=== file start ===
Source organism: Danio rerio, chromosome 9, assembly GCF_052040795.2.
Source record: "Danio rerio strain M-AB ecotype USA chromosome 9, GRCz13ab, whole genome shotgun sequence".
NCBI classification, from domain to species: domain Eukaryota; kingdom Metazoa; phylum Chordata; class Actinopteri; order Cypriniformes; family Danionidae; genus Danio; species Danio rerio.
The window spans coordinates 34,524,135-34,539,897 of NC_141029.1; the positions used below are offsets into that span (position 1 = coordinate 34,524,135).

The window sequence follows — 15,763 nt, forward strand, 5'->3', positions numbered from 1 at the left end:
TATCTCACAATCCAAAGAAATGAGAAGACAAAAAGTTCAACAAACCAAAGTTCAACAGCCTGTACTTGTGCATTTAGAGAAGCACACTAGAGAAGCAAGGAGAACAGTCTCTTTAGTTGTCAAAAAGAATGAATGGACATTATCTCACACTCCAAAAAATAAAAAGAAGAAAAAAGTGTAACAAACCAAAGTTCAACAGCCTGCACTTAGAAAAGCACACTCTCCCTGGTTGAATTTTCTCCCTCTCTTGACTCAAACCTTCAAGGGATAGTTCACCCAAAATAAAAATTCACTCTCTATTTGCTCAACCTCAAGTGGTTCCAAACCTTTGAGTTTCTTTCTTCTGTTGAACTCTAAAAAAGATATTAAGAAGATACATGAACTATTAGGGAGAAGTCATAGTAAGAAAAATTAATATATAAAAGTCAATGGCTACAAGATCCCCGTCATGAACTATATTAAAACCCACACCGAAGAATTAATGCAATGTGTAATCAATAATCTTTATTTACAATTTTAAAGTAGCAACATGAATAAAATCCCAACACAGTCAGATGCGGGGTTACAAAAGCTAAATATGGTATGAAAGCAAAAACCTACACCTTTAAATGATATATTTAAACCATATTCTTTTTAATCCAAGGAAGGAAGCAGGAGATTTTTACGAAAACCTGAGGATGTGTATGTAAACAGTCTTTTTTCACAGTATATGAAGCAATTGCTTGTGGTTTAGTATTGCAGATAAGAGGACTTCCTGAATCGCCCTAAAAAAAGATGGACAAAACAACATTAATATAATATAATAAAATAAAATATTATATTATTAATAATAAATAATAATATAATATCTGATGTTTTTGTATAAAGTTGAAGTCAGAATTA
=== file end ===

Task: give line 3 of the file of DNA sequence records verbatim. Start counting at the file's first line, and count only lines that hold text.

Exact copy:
NCBI classification, from domain to species: domain Eukaryota; kingdom Metazoa; phylum Chordata; class Actinopteri; order Cypriniformes; family Danionidae; genus Danio; species Danio rerio.